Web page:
Friday, March 30, 2007

Digital Infrastructure for Collaborative Research

Web 2.0 teaches us to think in terms of remixable web services that can join people together on the fly to create collective intelligences. Such groups can readily solve problems that are well beyond the scope or capabilities of any particular individual, and thus will have important ramifications for future research. One of the key opportunities for digital humanists is to find ways to harness this power in our collaborative work.

Here I will lay out a few principles and ideas for such an infrastructure; as always, I'd be grateful for any feedback.

1. Open access and open source. The principle of open access is to make research results freely available to everyone. Open access research reaches a greater audience than gated research and has more impact. Errors are more readily caught. Copies are more likely to be archived. Social inequities are lessened. The principle of open source is to make software and code freely available. New tools can be built on the work of others, code is maintained indefinitely, and, again, errors are more readily caught.

2. APIs. At a low-level, the creation of application program interfaces allows content providers to share information in such a way that it can easily be reused. It also becomes much easier for tool makers to integrate different sources of information as necessary, or as they become available. For example, once Google provides a web service that maps things, and OCLC provides a web service that gives the location of library books, it is quite easy to create a "mashup" that plots the location of books on a map. Any serious infrastructure for the digital humanities will require the low-level cooperation of researchers and repositories of cultural heritage. One mechanism by which this may be accomplished is the creation and distribution of open source APIs for catalog software. Then, when a library, archive or museum makes their catalog available online to human searchers, they will also be making it available to mashup developers.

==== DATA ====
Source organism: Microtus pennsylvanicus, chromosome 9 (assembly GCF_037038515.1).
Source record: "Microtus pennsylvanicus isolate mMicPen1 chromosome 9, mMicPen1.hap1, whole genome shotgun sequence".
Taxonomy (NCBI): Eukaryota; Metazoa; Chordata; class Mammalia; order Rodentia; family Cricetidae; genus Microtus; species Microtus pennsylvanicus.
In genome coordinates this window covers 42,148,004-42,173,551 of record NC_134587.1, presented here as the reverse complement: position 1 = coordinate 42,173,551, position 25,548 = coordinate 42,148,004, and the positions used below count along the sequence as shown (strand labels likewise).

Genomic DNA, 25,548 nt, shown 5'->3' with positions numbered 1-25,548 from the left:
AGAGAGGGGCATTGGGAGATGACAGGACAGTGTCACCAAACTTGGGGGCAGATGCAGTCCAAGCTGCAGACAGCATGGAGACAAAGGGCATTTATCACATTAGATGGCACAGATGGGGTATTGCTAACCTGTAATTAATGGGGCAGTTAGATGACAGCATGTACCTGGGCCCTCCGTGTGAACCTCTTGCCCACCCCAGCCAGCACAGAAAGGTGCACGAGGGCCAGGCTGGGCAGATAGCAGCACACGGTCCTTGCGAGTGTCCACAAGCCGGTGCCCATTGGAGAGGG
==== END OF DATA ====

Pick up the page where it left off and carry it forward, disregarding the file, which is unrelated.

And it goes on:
3. Information dashboards. Individual researchers will need an interface that shows them the state of the field at a glance and facilitates communication with colleagues. Presumably they will have an account with a customizable homepage that supports RSS feed remixing, collections of shared and private documents, access to text, audio and video communications channels, and other tools. The system will flag information that they haven't seen yet. New widgets can be added to support tasks like information trapping, customized search, data mining, and visualization.

4. Browser-based tools. For work with online sources, researchers will also make use of tools that are built into the browser, like Zotero. At the moment, Zotero allows you to automatically scrape bibliographic information from a webpage that you are viewing into a citation database. Future releases will allow you to do things like synchronize your own database with a server, share citations with colleagues, or provide an RSS feed of your recently tagged items. By making the server-side infrastructure compatible with Zotero, both tools will become more powerful.

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Sunday, March 18, 2007

Phidgets: Introduction

Around 2001, University of Calgary computer scientists Saul Greenberg and his student Chester Fitchett found that their efforts to create new interactive media spaces were impeded by a "quagmire of tediousness." Rather than spending their time designing the kinds of interactions that they were interested in, they had to focus on the disparate elements that made up their demonstrations, things like electrical circuits, components, low-level programming, wiring, and so on. Graphical user interfaces already had software components called "widgets." These are reusable elements like windows, radio buttons, pull-down menus and check boxes. Once one person has figured out how to implement a widget, other people can add that widget to their interface with much less effort. Wouldn't it be great, Greenberg and Fitchett asked, if there were such a thing as physical widgets? Thus phidgets were born.

You can now buy reusable physical components to measure light, sound, temperature, pH, vibration, force, human touch and motion and a host of other things in the real world. You can drive servo motors and interact with radio frequency ID chips (RFIDs). There are two- and three-axis accelerometers (the same kind of device used in the remote of the new Nintendo Wii). These phidgets are easily combined and recombined because, in the words of Greenberg and Fitchett, "they hide implementation and construction details while exposing functionality through a well-defined API." In other words, you don't have to know how the magnetic sensor works at a physical or electrical level, you just need to know that if you plug it in, it will return a value that represents the strength of nearby magnetic fields.

I've recently gotten a large collection of phidgets to use for both research (more about that later) and for public and digital history student projects. Eventually our students will be able to design and implement things like interactive exhibits and history appliances. In the meantime, however, I have to make sure that I know how they work and that the lower-level scaffolding is in place. Phidgets don't come with Python support right now, so I've had to use ctypes to dig into the dynamically linked C libraries. I know I'm not the only pythonista who wants to hack phidgets right now, so for the benefit of others, here are some partially implemented wrappers for the 8/8/8 interface kit and the servo 4-motor kit. Comments and improvements are always welcome, of course.